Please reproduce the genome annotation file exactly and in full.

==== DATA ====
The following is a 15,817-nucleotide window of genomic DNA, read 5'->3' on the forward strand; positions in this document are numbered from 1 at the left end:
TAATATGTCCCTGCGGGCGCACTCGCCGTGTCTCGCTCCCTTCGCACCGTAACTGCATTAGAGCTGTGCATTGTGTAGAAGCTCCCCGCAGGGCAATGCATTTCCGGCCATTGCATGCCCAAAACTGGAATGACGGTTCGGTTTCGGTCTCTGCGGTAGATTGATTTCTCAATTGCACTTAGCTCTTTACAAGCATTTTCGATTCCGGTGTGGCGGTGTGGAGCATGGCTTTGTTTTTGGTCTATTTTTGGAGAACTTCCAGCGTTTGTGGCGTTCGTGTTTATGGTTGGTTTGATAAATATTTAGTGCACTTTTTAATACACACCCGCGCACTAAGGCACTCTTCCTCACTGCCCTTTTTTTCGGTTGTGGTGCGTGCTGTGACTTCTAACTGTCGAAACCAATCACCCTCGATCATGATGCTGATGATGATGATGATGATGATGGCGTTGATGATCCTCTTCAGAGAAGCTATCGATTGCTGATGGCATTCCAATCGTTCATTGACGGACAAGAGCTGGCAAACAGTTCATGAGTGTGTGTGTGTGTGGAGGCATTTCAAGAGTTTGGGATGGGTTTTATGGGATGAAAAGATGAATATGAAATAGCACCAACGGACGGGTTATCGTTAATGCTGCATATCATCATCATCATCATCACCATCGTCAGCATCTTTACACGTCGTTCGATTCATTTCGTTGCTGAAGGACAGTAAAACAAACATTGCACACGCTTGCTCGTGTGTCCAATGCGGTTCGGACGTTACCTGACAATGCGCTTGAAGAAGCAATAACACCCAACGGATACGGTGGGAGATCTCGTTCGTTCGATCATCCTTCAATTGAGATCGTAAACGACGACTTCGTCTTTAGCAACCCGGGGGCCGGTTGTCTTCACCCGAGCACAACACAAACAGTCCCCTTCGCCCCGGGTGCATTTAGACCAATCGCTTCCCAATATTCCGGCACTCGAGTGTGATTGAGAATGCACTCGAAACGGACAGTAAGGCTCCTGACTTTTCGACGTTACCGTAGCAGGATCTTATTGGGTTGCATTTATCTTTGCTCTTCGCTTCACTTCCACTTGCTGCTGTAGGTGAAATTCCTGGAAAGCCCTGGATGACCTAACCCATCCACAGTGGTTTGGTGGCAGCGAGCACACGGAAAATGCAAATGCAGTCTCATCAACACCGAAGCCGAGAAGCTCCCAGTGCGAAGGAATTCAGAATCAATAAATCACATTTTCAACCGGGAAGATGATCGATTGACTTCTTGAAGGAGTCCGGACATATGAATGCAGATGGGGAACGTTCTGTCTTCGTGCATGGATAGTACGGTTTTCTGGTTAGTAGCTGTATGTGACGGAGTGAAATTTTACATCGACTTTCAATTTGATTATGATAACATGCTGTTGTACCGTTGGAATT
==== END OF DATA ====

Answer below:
The following is a 15,817-nucleotide window of genomic DNA, read 5'->3' on the forward strand; positions in this document are numbered from 1 at the left end:
TAATATGTCCCTGCGGGCGCACTCGCCGTGTCTCGCTCCCTTCGCACCGTAACTGCATTAGAGCTGTGCATTGTGTAGAAGCTCCCCGCAGGGCAATGCATTTCCGGCCATTGCATGCCCAAAACTGGAATGACGGTTCGGTTTCGGTCTCTGCGGTAGATTGATTTCTCAATTGCACTTAGCTCTTTACAAGCATTTTCGATTCCGGTGTGGCGGTGTGGAGCATGGCTTTGTTTTTGGTCTATTTTTGGAGAACTTCCAGCGTTTGTGGCGTTCGTGTTTATGGTTGGTTTGATAAATATTTAGTGCACTTTTTAATACACACCCGCGCACTAAGGCACTCTTCCTCACTGCCCTTTTTTTCGGTTGTGGTGCGTGCTGTGACTTCTAACTGTCGAAACCAATCACCCTCGATCATGATGCTGATGATGATGATGATGATGATGGCGTTGATGATCCTCTTCAGAGAAGCTATCGATTGCTGATGGCATTCCAATCGTTCATTGACGGACAAGAGCTGGCAAACAGTTCATGAGTGTGTGTGTGTGTGGAGGCATTTCAAGAGTTTGGGATGGGTTTTATGGGATGAAAAGATGAATATGAAATAGCACCAACGGACGGGTTATCGTTAATGCTGCATATCATCATCATCATCATCACCATCGTCAGCATCTTTACACGTCGTTCGATTCATTTCGTTGCTGAAGGACAGTAAAACAAACATTGCACACGCTTGCTCGTGTGTCCAATGCGGTTCGGACGTTACCTGACAATGCGCTTGAAGAAGCAATAACACCCAACGGATACGGTGGGAGATCTCGTTCGTTCGATCATCCTTCAATTGAGATCGTAAACGACGACTTCGTCTTTAGCAACCCGGGGGCCGGTTGTCTTCACCCGAGCACAACACAAACAGTCCCCTTCGCCCCGGGTGCATTTAGACCAATCGCTTCCCAATATTCCGGCACTCGAGTGTGATTGAGAATGCACTCGAAACGGACAGTAAGGCTCCTGACTTTTCGACGTTACCGTAGCAGGATCTTATTGGGTTGCATTTATCTTTGCTCTTCGCTTCACTTCCACTTGCTGCTGTAGGTGAAATTCCTGGAAAGCCCTGGATGACCTAACCCATCCACAGTGGTTTGGTGGCAGCGAGCACACGGAAAATGCAAATGCAGTCTCATCAACACCGAAGCCGAGAAGCTCCCAGTGCGAAGGAATTCAGAATCAATAAATCACATTTTCAACCGGGAAGATGATCGATTGACTTCTTGAAGGAGTCCGGACATATGAATGCAGATGGGGAACGTTCTGTCTTCGTGCATGGATAGTACGGTTTTCTGGTTAGTAGCTGTATGTGACGGAGTGAAATTTTACATCGACTTTCAATTTGATTATGATAACATGCTGTTGTACCGTTGGAATT